Hence, our protocols protect against all remote attacks, except for hacks via the input port while a party is waiting for input. To achieve this level of security, the parties' inputs and outputs are authenticated, masked and shared in our protocols in such a way that an adversary is unable to learn or modify them when gaining control over a party via a remote hack. For simplicity we assume erasing parties in our constructions. This is, however, not necessary and we show that this assumption can be dropped.
The remotely unhackable hardware modules applied in this work are based on substantially weaker assumptions than the hardware tokens proposed by Katz at EUROCRYPT `07. In particular, they are not assumed to be physically tamper-proof, can thus not be passed to other (possibly malicious) parties, and are therefore not sufficient to circumvent the impossibility results in the Universal Composability (UC) framework. Therefore, our protocols still rely on additional, well-established setup assumptions.
Since the advantages provided by unhackable hardware modules, e.g. isolation properties, cannot be adequately captured in existing composable security frameworks, we have conceived a new security framework based on the UC framework. We call our framework Fortified UC.

The notion of Registration-Based Encryption (RBE) was recently introduced by Garg, Hajiabadi, Mahmoody, and Rahimi [TCC'18] with the goal of removing the private-key generator (PKG) from IBE. Specifically, RBE allows encrypting to identities using a (compact) master public key, like how IBE is used, with the benefit that the PKG is substituted with a weaker entity called "key curator" who has no knowledge of any secret keys. Here individuals generate their secret keys on their own and then publicly register their identities and their corresponding public keys to the key curator. Finally, individuals obtain "rare" decryption-key updates from the key curator as the population grows. In their work, they gave a construction of RBE schemes based on the combination of indistinguishability obfuscation and somewhere statistically binding hash functions. However, they left open the problem of constructing RBE schemes based on standard assumptions.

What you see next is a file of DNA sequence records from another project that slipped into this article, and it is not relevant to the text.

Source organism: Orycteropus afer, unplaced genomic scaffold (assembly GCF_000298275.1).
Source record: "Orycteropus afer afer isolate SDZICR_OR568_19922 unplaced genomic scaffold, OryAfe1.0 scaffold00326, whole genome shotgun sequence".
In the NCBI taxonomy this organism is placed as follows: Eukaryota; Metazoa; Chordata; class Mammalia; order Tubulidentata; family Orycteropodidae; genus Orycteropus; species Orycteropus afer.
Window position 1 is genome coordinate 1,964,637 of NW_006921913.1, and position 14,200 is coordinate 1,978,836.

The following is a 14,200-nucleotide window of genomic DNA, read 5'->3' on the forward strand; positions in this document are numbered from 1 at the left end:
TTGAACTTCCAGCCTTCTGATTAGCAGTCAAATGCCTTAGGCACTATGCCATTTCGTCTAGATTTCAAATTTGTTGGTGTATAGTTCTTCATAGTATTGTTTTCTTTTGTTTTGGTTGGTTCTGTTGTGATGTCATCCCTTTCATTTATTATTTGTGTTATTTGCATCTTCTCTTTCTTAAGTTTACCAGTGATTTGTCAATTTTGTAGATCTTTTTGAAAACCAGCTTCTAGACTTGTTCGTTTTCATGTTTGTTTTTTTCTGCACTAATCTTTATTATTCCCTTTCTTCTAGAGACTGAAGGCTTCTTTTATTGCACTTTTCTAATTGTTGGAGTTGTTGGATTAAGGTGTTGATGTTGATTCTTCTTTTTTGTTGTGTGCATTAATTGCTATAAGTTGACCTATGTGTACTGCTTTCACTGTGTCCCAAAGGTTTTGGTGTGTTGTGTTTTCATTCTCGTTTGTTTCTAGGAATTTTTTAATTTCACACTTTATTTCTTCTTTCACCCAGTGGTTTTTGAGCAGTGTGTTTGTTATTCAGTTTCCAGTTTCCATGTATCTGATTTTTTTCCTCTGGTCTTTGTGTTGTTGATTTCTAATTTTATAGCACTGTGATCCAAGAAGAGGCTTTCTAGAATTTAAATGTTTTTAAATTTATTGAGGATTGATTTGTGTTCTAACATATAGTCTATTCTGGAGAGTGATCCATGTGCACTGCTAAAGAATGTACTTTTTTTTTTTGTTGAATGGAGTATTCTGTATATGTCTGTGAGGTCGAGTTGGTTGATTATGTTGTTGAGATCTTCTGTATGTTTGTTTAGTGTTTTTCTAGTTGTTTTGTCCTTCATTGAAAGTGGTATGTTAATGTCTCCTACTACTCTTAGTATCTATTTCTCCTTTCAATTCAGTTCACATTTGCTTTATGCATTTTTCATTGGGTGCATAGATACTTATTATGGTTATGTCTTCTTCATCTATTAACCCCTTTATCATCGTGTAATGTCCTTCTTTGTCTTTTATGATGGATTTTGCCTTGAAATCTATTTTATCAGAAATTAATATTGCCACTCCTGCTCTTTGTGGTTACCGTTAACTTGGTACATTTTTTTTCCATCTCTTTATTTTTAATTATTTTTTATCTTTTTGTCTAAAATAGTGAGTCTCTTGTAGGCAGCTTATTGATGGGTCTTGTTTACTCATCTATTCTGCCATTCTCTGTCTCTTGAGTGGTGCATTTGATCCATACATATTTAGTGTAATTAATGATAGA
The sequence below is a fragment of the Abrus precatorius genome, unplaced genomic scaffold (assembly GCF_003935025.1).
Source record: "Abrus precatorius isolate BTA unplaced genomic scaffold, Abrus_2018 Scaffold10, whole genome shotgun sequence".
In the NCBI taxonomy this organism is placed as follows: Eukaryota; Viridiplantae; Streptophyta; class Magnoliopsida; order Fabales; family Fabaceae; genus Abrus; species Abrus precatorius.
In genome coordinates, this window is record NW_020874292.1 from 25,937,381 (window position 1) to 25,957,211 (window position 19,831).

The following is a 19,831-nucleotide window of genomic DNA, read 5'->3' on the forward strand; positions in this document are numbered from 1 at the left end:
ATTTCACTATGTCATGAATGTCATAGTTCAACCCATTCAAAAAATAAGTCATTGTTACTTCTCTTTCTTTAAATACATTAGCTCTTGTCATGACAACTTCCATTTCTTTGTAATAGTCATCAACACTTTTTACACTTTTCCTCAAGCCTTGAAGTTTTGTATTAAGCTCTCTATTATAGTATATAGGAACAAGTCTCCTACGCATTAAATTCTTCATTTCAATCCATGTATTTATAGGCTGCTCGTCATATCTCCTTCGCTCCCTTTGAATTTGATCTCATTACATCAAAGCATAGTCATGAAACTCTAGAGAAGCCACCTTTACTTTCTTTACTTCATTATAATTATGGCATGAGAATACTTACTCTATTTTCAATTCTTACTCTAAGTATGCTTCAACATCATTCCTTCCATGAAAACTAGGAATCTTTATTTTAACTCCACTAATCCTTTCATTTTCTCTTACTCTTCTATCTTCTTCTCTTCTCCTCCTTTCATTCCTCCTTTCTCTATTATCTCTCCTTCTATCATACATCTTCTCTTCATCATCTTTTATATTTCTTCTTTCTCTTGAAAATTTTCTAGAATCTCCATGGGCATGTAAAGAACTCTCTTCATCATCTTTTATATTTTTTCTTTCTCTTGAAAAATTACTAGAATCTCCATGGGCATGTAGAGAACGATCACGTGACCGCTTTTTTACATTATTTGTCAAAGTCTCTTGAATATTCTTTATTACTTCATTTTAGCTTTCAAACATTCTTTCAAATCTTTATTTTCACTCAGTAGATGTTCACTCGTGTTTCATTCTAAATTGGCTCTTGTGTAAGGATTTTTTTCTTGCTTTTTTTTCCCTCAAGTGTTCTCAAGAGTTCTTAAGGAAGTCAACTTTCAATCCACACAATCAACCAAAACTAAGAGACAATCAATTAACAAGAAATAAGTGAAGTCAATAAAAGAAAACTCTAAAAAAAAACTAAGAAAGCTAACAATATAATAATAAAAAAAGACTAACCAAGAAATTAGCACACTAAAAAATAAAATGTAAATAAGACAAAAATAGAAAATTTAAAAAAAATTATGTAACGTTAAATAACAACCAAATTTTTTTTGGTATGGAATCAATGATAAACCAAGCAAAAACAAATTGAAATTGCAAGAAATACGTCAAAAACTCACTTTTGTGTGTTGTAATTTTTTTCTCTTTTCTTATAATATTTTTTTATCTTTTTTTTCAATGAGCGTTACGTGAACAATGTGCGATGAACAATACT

In this work, we resolve the above problem and construct RBE schemes based on standard assumptions (e.g., CDH or LWE). Furthermore, we show a new application of RBE in a novel context. In particular, we show that anonymous variants of RBE (which we also construct under standard assumptions) can be used for realizing abstracts forms of anonymous messaging tasks in simple scenarios in which the parties communicate by writing messages on a shared board in a synchronized way.

In this paper, we propose a new general construction to reduce the public key size of McEliece-based schemes based on Goppa codes. In particular, we generalize the ideas of automorphism-induced Goppa codes by considering nontrivial subsets of automorphism groups to construct Goppa codes with a nice block structure. By considering additive and multiplicative automorphism subgroups, we provide explicit constructions to demonstrate our technique. In addition, we show that our technique can be applied to automorphism-induced Goppa codes to further reduce their key sizes.